U.S. Orbiter Spots Chinese Lander on the Moon

Bad Astronomy
The entire universe in blog form
Jan. 13 2014 11:00 AM

You Too Can See Yutu

On Dec. 14, 2013, China successfully put a lander and rover on the Moon. I was hoping that at some point NASA’s Lunar Reconnaissance Orbiter would be able to spot it, and it actually happened faster than I expected:

Photo by NASA/GSFC/Arizona State University


The animated image shows before-and-after shots of the area. You can clearly see both the lander (big blob) and the rover (smaller blob) in the “after” picture, which was taken on Dec. 24, 2013, when LRO was almost directly overhead the pair. Each pixel in the image is about 1.5 meters in size, and the whole image is about 600 meters (roughly 2,000 feet) across. The “before” image was taken in June 2013 and is almost exactly the same except for the presence of the two human-made objects (the lighting is also a bit different, but not starkly so).

spectrum of lunar surface
Spectra are like the DNA tests of the cosmos.

Graph by Institute of High Energy Physics, CAS

The rover, named Yutu, is already sending science data back to Earth and in fact took a pretty nifty X-ray spectrum of the lunar surface:

Phil Plait Phil Plait

Phil Plait writes Slate’s Bad Astronomy blog and is an astronomer, public speaker, science evangelizer, and author of Death From the Skies!  

The rover has a device with a small radioactive source in it. This bombards the lunar surface below it with subatomic particles and X-rays, which responds by emitting X-rays itself. Each element in the regolith (what scientists call the crushed up rock and dust on the surface) emits an X-ray with a very specific energy that’s like a fingerprint, identifying the material. This can then be plotted to determine what’s in the regolith, as well as how much of each element there is. You can see the signals from silicon, aluminum, calcium, potassium, iron, and more (the “Ka” and “Kb” refer to the way the material emits X-rays, much like oxygen in our own atmosphere can emit green or red light in an aurora).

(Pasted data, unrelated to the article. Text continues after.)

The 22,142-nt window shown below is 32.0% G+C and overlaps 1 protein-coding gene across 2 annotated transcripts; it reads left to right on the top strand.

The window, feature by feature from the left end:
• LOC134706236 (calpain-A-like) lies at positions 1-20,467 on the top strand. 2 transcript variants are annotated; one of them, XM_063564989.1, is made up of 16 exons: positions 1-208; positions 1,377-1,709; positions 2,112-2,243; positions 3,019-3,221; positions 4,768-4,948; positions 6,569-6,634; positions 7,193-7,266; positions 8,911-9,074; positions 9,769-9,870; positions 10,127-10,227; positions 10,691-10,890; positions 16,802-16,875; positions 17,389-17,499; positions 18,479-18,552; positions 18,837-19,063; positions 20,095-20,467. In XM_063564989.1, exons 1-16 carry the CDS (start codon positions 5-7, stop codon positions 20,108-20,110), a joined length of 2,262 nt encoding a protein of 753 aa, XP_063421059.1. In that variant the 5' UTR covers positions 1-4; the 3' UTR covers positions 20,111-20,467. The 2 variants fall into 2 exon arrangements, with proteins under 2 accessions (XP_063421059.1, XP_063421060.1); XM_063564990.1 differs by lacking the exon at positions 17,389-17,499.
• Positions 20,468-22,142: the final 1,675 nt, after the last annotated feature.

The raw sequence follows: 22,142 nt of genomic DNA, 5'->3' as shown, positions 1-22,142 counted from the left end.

So Yutu, like Curiosity on Mars, is a moving chemistry lab, able to determine the composition of the surface over which it travels. If and when humans go back to the Moon (and it’ll be “when,” folks), they’ll want to know this information. The regolith is rich in materials that can be used to create shelter, air, water, and even rocket fuel. At some point, this chemical bounty will be used to sustain a human population on the Moon and allow them to further explore space itself.

I don’t know when that will be, but I suspect it’ll be sooner than most people think. China is clearly serious about this, and I hope the American government will start to take it seriously as well. Right now, the White House is still sticking by devastating cuts to NASA’s planetary exploration program. Both the Cassini Saturn probe and the Mars Curiosity rover are under the threat of a budget ax.

Our technology is getting better, our knowledge is growing, and support by the public is substantial. Now is not the time to be turning our backs on the solar system. It never is.


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